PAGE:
Uranium is dead, long live uranium

Michael Victory's picture


My Nuke

I live about thirty minutes
southwest of
Nuclear’s Limerick Generating Station, in Chester County, Pennsylvania, in what
was once Old Byers Village. It just so happens, a year old study by the Nuclear
Regulatory Commission (NRC) reemerged this week in the local newspaper.  The study data led to an investigation that
concluded Exelon Nuclear’s Limerick Generating Station is the third most at
risk of damage from an earthquake of all 104 nuclear plants in the nation.

The NRC looked at all 104
nuclear plants in the Unties States and increased the risk probability of an
earthquake damaging many of them. Only eight had their risk of earthquake
damage lowered.

The risk of an earthquake damaging
either or both reactors at Limerick was increased by 141%,making it the third
most at risk, after the Pilgrim Nuclear Plant in Plymouth, Massachusetts and
the Indian Point Atomic Generating Station around BK’s way, in Buchanan, New
York. The analysis found the chance of an earthquake damaging the plant was
raised to 1 in 19,000, a change from the previous study where it was 1 in 45,000. My chance of experiencing
an earthquake is 1000 times greater than me winning Powerball.

The analysis also revealed
that of the top ten nuclear plants at most risk from earthquake damage, three
are in my state, more than in any other. The other two are the Shippingport
Atomic Power Station in Beaver County and the Three Mile Island plant in
Dauphin. I sleep like a baby each night, as NRC’s spokesman recently said NRC
will conduct a further study of Limerick in the future. He also spoke for
Exelon who is confident in the Limerick plant’s ability to withstand whatever
earthquakes might strike the region. Limerick was not designed or built with the
necessity of withstanding a major earthquake in mind.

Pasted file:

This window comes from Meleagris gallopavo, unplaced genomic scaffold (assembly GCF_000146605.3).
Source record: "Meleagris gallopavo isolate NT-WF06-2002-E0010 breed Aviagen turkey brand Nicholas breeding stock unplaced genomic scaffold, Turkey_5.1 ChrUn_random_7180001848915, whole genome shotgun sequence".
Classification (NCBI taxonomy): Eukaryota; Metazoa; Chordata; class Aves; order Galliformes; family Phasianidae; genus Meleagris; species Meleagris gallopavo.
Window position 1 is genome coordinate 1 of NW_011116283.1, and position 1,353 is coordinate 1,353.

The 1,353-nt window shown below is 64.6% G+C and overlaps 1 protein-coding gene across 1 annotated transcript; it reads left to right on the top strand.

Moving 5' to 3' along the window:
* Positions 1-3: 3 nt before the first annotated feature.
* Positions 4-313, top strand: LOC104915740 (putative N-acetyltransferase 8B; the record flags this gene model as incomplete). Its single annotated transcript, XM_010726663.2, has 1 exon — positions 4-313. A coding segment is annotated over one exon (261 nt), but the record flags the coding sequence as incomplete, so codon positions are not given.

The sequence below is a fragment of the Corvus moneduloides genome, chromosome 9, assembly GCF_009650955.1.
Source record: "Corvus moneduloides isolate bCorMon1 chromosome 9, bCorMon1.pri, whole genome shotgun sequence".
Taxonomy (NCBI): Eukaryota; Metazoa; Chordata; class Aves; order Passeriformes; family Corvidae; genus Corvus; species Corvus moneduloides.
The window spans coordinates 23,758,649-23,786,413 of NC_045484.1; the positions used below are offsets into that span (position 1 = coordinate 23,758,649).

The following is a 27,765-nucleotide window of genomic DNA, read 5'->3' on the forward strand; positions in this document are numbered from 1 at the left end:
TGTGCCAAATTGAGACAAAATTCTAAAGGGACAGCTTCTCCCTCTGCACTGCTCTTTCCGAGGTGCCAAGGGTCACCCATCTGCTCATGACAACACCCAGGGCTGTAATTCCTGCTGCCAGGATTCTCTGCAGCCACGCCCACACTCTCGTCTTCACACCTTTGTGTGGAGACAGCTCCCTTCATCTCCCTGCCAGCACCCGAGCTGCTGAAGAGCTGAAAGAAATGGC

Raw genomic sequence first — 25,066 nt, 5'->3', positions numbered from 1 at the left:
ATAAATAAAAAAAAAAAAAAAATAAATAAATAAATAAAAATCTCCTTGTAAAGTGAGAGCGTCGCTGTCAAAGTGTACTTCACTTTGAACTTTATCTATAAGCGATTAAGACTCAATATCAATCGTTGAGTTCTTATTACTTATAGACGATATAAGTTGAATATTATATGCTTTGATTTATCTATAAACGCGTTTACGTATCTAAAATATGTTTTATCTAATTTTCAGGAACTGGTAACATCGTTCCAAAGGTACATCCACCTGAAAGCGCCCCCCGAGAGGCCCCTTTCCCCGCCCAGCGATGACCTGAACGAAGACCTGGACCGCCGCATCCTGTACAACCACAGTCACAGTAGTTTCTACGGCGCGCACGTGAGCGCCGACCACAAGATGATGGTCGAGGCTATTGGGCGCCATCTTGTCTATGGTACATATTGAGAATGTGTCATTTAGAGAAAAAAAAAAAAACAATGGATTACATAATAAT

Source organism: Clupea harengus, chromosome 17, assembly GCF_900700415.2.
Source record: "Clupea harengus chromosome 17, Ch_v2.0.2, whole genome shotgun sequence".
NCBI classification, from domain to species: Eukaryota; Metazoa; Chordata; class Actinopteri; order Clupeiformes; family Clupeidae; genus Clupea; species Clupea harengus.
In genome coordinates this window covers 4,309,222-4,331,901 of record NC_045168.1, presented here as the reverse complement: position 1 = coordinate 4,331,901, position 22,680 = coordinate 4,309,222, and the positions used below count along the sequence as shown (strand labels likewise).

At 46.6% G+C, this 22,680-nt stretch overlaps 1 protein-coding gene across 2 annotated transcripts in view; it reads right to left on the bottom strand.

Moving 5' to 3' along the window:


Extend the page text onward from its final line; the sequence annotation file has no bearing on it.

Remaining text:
In my life there have been paths I wish I had taken and choices
that might have been better. But I don’t have an instant replay button or time
machine remote control. The question I ask myself each time I feel uneasy is
whether the cause of my worry is something within my immediate control to fix.
If I reckon it’s not, I let it go. I take stock each day for my family, some
great friends and for the other many blessings in my life because at different
times in the past, I have waited until it was to late to do so.

Nope, I’d rather not live close
to a nuke plant especially one that makes the shit list, but what can I do? On my way
home from work today, I stopped by the local hardware store and picked up a
couple 5 gallon gas cans, just in case. An
 optimist that
carries a raincoat.  There
are a lot of other things more likely to take me out.


Still Long and So Long

week one of my brothers was dumping uranium shares, as I was picking them
up. Bizarre, as my bro subscribes to the contrarian philosophy so regularly. No
worries, I feel solid about future demand for number 92. So long to the feeble.





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Dagny Taggart's picture

Thanks for the post and the insight, Michael. That Ramapo faultline is a tricky one for PA.

Paul E. Math's picture

I don't get it.  The Union Carbide disaster killed 1800 people in Bhopal but I never heard anyone talk about shutting down fertilizer plants.